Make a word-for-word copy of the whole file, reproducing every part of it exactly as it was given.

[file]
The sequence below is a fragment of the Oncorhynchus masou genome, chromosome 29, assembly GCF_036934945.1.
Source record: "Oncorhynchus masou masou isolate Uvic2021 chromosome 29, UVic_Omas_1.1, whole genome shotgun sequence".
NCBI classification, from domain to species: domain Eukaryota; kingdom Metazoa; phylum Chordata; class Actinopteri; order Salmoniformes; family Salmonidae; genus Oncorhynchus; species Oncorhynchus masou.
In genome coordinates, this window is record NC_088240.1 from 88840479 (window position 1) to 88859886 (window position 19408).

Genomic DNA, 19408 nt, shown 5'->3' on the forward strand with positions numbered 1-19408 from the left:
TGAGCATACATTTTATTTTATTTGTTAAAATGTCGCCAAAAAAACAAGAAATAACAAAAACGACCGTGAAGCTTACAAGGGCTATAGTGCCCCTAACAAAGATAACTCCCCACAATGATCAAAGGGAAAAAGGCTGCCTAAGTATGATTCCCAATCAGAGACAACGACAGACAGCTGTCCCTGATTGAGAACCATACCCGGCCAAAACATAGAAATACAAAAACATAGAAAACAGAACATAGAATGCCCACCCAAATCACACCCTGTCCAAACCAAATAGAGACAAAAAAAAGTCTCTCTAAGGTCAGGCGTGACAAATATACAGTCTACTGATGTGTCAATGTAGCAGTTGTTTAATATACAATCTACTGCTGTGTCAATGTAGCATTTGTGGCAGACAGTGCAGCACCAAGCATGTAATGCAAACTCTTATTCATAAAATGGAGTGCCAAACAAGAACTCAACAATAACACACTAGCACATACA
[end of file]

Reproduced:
The sequence below is a fragment of the Oncorhynchus masou genome, chromosome 29, assembly GCF_036934945.1.
Source record: "Oncorhynchus masou masou isolate Uvic2021 chromosome 29, UVic_Omas_1.1, whole genome shotgun sequence".
NCBI classification, from domain to species: domain Eukaryota; kingdom Metazoa; phylum Chordata; class Actinopteri; order Salmoniformes; family Salmonidae; genus Oncorhynchus; species Oncorhynchus masou.
In genome coordinates, this window is record NC_088240.1 from 88840479 (window position 1) to 88859886 (window position 19408).

Genomic DNA, 19408 nt, shown 5'->3' on the forward strand with positions numbered 1-19408 from the left:
TGAGCATACATTTTATTTTATTTGTTAAAATGTCGCCAAAAAAACAAGAAATAACAAAAACGACCGTGAAGCTTACAAGGGCTATAGTGCCCCTAACAAAGATAACTCCCCACAATGATCAAAGGGAAAAAGGCTGCCTAAGTATGATTCCCAATCAGAGACAACGACAGACAGCTGTCCCTGATTGAGAACCATACCCGGCCAAAACATAGAAATACAAAAACATAGAAAACAGAACATAGAATGCCCACCCAAATCACACCCTGTCCAAACCAAATAGAGACAAAAAAAAGTCTCTCTAAGGTCAGGCGTGACAAATATACAGTCTACTGATGTGTCAATGTAGCAGTTGTTTAATATACAATCTACTGCTGTGTCAATGTAGCATTTGTGGCAGACAGTGCAGCACCAAGCATGTAATGCAAACTCTTATTCATAAAATGGAGTGCCAAACAAGAACTCAACAATAACACACTAGCACATACA